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Feast Spice brings together a collection of texts that draw on personal histories. Invited to develop responses to the theme of Spice, contributors Hafsah Aneela Bashir, Heart & Parcel, Jasleen Kaur, Saqib Keval, Norma Listman, Abeer Najjar and Raju Rage, have drawn upon their individual experiences of cooking and eating to produce texts that delicately tease out the wider cultural and political histories hidden within the spices on their plates. 

In her essay Eat The Rich Zarina Muhammad comments,

The sociability of food is tied up beyond the (inter)personal - moments of sharing and feeding as intimacy - it’s glued to the politics of social production and labour, workers rights, immigration, logistics and emissions … Food exists beyond the happy stories we tell ourselves about its personal importance, it exists in a global distribution system.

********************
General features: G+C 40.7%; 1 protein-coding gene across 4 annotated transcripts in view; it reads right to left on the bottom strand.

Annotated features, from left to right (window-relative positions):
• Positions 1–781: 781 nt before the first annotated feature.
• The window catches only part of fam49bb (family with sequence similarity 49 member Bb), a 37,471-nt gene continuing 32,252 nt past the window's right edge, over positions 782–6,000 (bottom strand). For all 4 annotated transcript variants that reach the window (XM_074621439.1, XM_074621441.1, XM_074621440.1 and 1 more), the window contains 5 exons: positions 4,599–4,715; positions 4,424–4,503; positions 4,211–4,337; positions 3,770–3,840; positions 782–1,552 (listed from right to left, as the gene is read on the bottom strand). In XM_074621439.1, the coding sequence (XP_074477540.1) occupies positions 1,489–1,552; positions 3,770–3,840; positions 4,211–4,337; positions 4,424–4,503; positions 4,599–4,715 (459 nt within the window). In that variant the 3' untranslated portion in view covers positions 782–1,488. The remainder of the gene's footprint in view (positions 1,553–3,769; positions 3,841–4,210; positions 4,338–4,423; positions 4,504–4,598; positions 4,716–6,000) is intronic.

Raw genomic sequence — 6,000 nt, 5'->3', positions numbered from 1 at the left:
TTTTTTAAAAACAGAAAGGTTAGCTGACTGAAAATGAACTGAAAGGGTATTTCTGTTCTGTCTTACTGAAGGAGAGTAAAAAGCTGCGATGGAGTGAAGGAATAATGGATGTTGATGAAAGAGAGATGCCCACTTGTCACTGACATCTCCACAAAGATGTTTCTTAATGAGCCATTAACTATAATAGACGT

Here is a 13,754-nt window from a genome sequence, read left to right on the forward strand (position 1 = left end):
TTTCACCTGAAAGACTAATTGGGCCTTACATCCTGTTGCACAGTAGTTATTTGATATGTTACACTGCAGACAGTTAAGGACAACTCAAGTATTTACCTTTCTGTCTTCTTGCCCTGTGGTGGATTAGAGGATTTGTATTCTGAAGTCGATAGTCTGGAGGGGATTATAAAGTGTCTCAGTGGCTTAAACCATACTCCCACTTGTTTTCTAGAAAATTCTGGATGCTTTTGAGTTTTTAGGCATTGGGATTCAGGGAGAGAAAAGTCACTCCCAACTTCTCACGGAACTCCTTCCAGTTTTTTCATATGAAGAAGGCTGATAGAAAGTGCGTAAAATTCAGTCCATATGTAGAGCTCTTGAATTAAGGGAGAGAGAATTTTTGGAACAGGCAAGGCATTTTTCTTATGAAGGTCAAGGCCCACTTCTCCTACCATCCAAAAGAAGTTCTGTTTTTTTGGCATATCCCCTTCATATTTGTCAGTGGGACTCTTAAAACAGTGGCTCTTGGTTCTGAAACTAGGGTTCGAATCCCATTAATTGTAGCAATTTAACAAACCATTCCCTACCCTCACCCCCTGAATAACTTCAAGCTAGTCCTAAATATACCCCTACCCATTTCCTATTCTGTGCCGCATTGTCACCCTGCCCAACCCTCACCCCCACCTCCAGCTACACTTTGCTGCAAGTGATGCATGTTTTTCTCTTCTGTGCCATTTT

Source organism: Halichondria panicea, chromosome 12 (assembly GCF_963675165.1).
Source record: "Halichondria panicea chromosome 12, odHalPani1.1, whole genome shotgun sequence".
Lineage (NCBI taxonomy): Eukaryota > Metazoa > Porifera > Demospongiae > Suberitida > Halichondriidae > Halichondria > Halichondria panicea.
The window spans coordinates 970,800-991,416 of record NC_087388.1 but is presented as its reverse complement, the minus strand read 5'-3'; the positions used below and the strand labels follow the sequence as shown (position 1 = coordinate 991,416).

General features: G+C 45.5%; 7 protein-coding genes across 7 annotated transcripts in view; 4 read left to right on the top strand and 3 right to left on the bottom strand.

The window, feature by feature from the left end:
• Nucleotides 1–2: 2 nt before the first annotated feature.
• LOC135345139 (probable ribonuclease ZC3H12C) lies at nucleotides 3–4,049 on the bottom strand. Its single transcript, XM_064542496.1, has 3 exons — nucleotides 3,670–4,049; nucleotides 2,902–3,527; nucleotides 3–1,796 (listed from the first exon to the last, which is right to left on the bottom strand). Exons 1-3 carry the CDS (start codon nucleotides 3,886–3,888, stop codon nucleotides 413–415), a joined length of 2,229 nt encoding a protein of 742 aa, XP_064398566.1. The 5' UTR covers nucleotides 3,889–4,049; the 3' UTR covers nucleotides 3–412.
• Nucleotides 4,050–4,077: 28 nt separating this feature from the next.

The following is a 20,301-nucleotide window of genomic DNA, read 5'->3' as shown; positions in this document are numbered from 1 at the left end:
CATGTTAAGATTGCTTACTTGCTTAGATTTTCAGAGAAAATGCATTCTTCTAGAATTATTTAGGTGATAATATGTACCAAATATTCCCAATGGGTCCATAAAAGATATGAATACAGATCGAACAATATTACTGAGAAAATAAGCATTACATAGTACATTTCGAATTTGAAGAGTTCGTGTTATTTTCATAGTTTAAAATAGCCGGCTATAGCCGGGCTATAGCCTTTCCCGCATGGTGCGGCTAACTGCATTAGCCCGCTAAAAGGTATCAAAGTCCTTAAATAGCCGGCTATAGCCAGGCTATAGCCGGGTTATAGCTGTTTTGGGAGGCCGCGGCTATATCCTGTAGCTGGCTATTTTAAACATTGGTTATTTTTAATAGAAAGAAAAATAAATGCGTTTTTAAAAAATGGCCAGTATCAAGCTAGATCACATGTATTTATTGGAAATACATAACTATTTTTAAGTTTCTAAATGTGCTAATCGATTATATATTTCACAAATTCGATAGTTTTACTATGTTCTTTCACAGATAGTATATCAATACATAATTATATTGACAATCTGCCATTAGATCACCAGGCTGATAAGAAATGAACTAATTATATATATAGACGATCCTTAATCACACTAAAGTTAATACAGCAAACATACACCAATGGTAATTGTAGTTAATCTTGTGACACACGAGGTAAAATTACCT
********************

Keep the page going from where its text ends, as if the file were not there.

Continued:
The global distribution system of food to which we are tied with little and various degrees of agency, often comes to us as an inheritance of a history of oppression, exploitation and changing diasporas - from the colonial history of Imperial Britain to its ongoing contemporary afterlives. 

Harnessing personal narratives to reveal certain aspects of these complexities, contributors interrogate the pathways of spices, recipes and cooking techniques, raising questions over processes of adaptation, adoption, resistance and conservation, as well as the enduring importance of community – whether inherited, found or constructed. 

Produced as a printed publication, a digital version is available to read as a pdf here. We have also uploaded a selection of images that extend the content beyond the printed page, giving additional insights into the spices, recipes, cooking processes and rituals that are discussed in print. 

Laura Mansfield

End Notes

Go to footnote reference 1.

Zarinha Muhammad ‘Eat The Rich’ The White Pube 12th January 2020.